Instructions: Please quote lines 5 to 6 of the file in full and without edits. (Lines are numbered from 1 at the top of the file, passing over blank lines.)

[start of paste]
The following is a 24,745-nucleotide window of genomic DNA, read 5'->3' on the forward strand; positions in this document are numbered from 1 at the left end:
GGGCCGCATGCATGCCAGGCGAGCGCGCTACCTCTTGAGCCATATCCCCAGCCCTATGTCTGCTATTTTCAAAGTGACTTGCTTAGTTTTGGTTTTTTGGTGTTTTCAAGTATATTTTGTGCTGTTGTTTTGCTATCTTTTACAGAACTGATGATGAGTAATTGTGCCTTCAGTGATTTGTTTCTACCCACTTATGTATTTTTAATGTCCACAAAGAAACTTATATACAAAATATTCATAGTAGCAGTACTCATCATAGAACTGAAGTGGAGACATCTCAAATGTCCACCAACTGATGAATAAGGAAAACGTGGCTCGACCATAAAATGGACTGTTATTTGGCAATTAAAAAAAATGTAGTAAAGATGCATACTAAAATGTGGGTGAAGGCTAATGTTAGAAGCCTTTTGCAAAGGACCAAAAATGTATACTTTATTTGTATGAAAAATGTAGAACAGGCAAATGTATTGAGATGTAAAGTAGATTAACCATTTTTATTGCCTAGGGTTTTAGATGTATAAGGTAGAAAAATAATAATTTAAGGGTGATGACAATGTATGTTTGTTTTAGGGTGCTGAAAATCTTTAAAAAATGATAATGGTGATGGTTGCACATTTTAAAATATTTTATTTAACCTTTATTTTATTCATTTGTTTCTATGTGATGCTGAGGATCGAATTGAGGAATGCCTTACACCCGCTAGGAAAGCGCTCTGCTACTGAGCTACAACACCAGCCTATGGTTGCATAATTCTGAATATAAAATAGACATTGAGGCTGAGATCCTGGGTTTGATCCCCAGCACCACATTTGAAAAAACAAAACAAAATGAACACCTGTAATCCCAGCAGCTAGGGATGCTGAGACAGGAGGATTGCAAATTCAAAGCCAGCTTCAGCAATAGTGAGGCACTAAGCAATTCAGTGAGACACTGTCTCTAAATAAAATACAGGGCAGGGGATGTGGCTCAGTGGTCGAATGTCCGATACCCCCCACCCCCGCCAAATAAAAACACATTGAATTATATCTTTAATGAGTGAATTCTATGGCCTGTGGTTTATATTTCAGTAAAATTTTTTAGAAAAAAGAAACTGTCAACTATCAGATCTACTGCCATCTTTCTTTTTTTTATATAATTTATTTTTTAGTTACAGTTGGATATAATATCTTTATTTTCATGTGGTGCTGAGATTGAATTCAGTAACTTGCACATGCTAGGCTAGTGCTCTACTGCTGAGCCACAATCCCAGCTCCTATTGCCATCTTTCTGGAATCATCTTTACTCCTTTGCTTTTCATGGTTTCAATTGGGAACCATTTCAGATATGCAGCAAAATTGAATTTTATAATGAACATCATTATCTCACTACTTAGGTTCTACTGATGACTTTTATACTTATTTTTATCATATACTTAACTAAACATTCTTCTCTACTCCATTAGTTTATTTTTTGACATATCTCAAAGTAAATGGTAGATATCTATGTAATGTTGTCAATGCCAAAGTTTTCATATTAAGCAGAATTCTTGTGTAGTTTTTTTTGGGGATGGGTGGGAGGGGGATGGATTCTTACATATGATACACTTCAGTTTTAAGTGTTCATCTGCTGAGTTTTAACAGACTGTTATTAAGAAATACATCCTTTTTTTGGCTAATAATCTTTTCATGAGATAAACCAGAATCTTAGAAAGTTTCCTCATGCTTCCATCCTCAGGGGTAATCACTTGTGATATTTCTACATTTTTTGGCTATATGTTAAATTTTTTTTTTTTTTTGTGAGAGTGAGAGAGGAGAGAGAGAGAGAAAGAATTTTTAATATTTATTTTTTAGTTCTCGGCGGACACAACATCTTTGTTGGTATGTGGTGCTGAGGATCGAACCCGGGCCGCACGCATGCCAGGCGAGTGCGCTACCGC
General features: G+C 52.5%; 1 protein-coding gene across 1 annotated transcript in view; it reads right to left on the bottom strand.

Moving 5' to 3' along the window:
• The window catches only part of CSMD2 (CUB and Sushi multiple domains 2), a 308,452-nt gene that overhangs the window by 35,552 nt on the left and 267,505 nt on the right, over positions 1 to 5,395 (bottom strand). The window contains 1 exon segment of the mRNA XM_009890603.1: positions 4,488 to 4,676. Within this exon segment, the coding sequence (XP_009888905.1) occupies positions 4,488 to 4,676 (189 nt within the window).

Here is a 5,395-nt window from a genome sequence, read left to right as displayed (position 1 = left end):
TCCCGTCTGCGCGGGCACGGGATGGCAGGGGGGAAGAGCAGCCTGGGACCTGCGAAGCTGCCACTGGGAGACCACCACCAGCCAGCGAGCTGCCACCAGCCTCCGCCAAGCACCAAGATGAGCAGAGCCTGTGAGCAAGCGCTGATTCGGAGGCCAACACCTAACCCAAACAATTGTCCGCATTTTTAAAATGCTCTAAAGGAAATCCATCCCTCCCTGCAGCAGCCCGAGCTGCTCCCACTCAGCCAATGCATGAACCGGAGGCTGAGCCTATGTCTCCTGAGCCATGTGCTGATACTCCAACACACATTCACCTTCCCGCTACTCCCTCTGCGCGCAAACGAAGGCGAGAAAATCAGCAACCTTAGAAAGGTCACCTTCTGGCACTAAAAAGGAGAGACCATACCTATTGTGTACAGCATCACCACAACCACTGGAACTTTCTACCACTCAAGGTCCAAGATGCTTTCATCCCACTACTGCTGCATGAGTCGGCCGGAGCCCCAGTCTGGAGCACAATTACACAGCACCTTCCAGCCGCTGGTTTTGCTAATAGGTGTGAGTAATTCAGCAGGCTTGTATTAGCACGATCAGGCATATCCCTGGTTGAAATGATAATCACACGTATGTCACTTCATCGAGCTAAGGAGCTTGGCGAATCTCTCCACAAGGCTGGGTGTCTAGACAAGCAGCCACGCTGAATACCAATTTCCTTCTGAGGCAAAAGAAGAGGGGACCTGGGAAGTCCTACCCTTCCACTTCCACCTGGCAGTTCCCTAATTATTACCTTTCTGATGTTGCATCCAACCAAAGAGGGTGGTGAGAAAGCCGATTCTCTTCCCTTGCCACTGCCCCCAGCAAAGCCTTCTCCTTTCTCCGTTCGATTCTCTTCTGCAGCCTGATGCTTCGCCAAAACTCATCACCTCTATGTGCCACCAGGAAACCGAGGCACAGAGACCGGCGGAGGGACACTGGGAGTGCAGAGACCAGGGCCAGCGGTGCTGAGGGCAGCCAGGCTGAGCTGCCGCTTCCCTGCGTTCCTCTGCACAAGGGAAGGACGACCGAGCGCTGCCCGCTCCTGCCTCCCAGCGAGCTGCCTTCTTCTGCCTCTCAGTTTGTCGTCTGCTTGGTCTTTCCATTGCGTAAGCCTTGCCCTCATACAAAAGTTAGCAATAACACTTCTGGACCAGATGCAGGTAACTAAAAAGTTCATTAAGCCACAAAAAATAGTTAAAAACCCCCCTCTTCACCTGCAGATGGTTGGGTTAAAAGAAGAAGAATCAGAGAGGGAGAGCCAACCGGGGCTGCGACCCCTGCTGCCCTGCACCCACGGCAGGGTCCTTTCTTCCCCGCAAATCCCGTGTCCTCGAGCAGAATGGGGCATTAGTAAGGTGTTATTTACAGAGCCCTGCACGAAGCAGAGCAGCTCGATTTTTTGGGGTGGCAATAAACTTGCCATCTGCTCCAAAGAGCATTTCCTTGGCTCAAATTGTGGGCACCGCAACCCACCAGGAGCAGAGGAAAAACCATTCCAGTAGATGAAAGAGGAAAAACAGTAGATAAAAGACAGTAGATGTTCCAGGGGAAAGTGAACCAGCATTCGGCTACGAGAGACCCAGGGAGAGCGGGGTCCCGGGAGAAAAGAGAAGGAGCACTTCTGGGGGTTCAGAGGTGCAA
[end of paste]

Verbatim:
• The window catches only part of CSMD2 (CUB and Sushi multiple domains 2), a 308,452-nt gene that overhangs the window by 35,552 nt on the left and 267,505 nt on the right, over positions 1 to 5,395 (bottom strand). The window contains 1 exon segment of the mRNA XM_009890603.1: positions 4,488 to 4,676. Within this exon segment, the coding sequence (XP_009888905.1) occupies positions 4,488 to 4,676 (189 nt within the window).

Here is a 5,395-nt window from a genome sequence, read left to right as displayed (position 1 = left end):